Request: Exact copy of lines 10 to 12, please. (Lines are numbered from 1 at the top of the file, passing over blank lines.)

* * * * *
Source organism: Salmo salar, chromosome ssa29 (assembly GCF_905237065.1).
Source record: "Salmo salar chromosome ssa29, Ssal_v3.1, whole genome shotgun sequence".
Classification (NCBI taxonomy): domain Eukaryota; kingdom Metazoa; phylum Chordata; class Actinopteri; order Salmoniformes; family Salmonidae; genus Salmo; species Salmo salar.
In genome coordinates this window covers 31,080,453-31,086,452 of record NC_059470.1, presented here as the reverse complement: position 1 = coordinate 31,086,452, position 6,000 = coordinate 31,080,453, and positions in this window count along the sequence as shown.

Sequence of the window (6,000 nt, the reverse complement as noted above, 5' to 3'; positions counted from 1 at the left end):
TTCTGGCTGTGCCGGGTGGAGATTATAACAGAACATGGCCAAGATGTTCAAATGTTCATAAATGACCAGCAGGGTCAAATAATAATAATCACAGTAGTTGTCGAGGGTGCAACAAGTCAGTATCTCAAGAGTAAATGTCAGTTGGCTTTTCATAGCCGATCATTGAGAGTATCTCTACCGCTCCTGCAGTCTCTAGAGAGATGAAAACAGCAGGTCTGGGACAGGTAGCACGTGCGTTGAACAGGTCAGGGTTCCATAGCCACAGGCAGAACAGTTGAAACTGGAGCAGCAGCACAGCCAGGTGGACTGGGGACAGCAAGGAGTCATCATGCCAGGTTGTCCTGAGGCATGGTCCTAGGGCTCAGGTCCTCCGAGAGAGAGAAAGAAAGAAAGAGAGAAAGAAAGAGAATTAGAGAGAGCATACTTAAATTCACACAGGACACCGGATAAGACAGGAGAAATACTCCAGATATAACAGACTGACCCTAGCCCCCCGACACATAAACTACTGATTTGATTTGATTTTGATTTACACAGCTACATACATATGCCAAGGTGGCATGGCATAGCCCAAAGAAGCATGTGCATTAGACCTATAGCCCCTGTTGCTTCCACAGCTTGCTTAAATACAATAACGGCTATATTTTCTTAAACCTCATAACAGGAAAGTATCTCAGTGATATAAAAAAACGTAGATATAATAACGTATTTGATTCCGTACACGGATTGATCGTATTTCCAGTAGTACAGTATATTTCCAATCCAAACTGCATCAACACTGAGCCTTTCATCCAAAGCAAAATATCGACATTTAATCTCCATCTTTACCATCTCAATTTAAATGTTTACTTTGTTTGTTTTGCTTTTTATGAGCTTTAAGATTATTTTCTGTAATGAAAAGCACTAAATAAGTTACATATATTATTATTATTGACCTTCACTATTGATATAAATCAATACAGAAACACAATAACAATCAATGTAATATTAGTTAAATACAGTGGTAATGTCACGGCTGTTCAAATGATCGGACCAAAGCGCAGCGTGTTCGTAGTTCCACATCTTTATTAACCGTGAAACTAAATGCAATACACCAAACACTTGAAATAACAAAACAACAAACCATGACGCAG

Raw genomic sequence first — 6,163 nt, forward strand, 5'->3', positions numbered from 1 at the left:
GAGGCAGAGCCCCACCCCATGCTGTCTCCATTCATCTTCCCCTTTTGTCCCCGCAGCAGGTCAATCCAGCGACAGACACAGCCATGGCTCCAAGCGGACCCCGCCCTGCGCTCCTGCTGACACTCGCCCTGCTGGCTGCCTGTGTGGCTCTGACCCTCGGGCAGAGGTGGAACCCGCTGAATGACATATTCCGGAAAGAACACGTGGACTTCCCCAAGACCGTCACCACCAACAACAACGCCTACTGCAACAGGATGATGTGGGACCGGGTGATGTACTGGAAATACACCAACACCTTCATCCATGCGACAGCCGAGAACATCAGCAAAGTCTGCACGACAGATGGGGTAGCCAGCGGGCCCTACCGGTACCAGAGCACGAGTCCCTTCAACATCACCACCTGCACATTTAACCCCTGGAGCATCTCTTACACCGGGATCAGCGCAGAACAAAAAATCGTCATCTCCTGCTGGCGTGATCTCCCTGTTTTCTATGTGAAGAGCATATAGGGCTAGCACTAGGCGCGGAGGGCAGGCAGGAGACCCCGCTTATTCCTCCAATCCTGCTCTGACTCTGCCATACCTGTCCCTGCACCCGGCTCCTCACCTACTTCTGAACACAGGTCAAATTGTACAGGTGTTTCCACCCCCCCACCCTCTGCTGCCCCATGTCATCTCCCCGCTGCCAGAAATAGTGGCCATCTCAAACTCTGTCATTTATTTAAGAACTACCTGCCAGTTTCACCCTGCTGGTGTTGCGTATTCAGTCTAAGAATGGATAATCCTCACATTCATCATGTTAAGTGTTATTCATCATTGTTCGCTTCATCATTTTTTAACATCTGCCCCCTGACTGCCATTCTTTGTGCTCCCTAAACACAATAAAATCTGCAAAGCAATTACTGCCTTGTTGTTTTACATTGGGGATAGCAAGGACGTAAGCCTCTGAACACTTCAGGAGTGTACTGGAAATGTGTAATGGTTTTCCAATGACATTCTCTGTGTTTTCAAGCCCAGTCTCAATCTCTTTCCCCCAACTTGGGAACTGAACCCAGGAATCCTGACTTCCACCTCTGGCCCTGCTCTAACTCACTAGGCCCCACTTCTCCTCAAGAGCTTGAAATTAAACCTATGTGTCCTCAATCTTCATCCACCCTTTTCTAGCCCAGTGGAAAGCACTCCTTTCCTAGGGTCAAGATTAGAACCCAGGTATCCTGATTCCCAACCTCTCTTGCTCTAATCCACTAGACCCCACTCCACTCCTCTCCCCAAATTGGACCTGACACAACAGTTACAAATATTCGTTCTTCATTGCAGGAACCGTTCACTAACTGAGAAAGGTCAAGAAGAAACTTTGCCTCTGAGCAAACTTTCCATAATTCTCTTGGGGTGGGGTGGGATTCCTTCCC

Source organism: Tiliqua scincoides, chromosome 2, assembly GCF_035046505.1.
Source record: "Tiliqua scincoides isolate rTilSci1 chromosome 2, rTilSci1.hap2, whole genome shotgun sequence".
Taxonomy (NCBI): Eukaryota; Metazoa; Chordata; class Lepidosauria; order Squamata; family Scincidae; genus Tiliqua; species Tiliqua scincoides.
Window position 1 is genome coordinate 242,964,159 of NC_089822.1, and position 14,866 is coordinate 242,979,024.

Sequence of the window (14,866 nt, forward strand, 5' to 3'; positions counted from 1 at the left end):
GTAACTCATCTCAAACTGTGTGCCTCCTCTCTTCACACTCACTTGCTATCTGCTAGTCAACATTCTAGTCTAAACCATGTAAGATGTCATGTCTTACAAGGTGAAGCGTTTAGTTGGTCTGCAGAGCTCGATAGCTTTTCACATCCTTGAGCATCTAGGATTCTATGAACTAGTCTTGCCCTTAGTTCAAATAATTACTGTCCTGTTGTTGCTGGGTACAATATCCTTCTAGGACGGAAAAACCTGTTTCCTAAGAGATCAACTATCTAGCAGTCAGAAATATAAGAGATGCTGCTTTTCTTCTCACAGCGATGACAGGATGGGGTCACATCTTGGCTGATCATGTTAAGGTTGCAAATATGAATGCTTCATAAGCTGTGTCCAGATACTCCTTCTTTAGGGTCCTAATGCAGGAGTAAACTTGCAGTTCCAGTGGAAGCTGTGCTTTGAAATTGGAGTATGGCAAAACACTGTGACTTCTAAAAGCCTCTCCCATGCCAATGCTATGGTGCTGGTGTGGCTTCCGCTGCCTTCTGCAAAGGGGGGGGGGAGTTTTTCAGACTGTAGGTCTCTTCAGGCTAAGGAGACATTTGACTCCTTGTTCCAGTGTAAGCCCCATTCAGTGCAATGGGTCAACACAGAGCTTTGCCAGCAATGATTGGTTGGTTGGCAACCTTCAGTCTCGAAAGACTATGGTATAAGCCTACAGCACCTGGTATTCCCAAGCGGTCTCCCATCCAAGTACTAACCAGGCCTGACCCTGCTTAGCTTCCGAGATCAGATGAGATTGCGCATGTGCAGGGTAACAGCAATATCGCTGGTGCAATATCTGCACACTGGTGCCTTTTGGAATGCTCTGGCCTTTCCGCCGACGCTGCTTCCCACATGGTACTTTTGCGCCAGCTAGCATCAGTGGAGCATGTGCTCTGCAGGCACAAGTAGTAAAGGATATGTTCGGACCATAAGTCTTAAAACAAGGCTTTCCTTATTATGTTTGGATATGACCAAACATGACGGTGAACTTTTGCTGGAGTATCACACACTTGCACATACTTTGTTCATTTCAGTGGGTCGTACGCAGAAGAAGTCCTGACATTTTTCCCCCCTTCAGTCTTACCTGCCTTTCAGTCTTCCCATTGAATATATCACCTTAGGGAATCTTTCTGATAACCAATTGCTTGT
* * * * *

Source record: "Tiliqua scincoides isolate rTilSci1 chromosome 2, rTilSci1.hap2, whole genome shotgun sequence".
Taxonomy (NCBI): Eukaryota; Metazoa; Chordata; class Lepidosauria; order Squamata; family Scincidae; genus Tiliqua; species Tiliqua scincoides.
Window position 1 is genome coordinate 242,964,159 of NC_089822.1, and position 14,866 is coordinate 242,979,024.